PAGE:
Is Baby Snoring Harmful?

Typically, a baby's snoring causes little harm. According to Dr. Maynard, it's a typical behaviour that will often go away as your child gets older. 

On the other hand, loud or persistent snoring may indicate a more serious problem that needs to be treated. According to Dr. Maynard, if you are worried about your child's snoring but your infant is not exhibiting any symptoms of respiratory distress, you should record the behaviour on film and then make an appointment with your paediatrician to talk about your concerns. (Note: You should get medical help right away if your infant exhibits any symptoms of respiratory distress.)

What To Do About Baby Snoring

Once more, according to Dr. Stovall, most noisy breathers will outgrow their snoring phase when the tissue surrounding their airway gets more rigid. However, there are things you may do to lessen their snoring in the interim, especially if they've just been sick.

Dr. Stovall suggests using a bulb syringe to remove any extra mucus after your infant has been sprayed with nasal saline to relieve congestion in their nose.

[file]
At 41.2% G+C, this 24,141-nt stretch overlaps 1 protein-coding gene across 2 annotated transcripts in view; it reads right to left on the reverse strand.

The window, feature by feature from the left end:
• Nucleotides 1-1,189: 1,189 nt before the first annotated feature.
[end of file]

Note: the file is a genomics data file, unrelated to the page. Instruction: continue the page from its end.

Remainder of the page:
To add more moisture to the air in your child's room at night, run a humidifier in there.

The safe sleep guidelines of the American Academy of Paediatrics state that you should continue to put your infant to sleep on their back until they become one year old, even if snoring is usually greater when they do so.5. It's okay for your baby to turn over during the night if they can do so on their own, but unless they are at least a year old, you shouldn't lay them on their side to stop them from snoring.

When Is Snoring by Babies a Concern?

According to Dr. Maynard, you should take your baby to the closest emergency room or urgent care centre for assessment if they exhibit any of the following symptoms: skin turning blue, nostrils flaring with breathing, or noticeably retracting skin between the ribs. These signs of respiratory distress include breathing harder or faster than usual.

If you're still worried about your baby's snoring and they're not exhibiting any signs of respiratory distress, you can make an appointment with your paediatrician during regular business hours, advises Dr. Stovall. This is especially useful if you've seen additional symptoms like:

1. Having trouble feeding

2. Pulling off the bottle or breast frequently to breath

3. Continuing to snore even as they get older

4. Recurrent throat infections

5. Seeming constantly tired despite sleeping and napping as usual

Additionally, you might want to watch out for the following symptoms, and contact your child's paediatrician if you notice any of them:

1. Sleeping with long gaps between breaths

2. choking or gasping sounds while you sleep

3. Extremely restless when you sleep

Any of these could indicate that your child needs to have an assessment for a sleep issue, long-term medical condition, or physical defect (such a deviated septum).